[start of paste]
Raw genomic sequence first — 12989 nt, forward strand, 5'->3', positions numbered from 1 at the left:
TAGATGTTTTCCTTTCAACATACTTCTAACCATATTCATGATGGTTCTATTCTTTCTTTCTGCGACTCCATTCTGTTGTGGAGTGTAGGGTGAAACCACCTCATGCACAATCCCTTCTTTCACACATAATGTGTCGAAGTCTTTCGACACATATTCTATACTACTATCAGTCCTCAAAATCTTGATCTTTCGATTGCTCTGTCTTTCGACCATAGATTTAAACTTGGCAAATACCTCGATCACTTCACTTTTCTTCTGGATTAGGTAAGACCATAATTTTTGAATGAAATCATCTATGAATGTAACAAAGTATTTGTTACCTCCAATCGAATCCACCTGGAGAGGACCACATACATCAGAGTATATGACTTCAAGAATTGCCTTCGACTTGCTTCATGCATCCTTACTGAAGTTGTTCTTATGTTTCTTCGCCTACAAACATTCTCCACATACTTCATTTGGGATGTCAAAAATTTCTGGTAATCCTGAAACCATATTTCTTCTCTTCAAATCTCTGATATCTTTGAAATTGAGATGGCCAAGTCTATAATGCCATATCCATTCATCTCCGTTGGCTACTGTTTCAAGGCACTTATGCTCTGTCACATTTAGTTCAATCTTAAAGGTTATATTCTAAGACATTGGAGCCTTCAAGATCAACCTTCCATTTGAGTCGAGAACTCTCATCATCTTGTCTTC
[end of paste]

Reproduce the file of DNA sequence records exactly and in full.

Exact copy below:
Raw genomic sequence first — 12989 nt, forward strand, 5'->3', positions numbered from 1 at the left:
TAGATGTTTTCCTTTCAACATACTTCTAACCATATTCATGATGGTTCTATTCTTTCTTTCTGCGACTCCATTCTGTTGTGGAGTGTAGGGTGAAACCACCTCATGCACAATCCCTTCTTTCACACATAATGTGTCGAAGTCTTTCGACACATATTCTATACTACTATCAGTCCTCAAAATCTTGATCTTTCGATTGCTCTGTCTTTCGACCATAGATTTAAACTTGGCAAATACCTCGATCACTTCACTTTTCTTCTGGATTAGGTAAGACCATAATTTTTGAATGAAATCATCTATGAATGTAACAAAGTATTTGTTACCTCCAATCGAATCCACCTGGAGAGGACCACATACATCAGAGTATATGACTTCAAGAATTGCCTTCGACTTGCTTCATGCATCCTTACTGAAGTTGTTCTTATGTTTCTTCGCCTACAAACATTCTCCACATACTTCATTTGGGATGTCAAAAATTTCTGGTAATCCTGAAACCATATTTCTTCTCTTCAAATCTCTGATATCTTTGAAATTGAGATGGCCAAGTCTATAATGCCATATCCATTCATCTCCGTTGGCTACTGTTTCAAGGCACTTATGCTCTGTCACATTTAGTTCAATCTTAAAGGTTATATTCTAAGACATTGGAGCCTTCAAGATCAACCTTCCATTTGAGTCGAGAACTCTCATCATCTTGTCTTC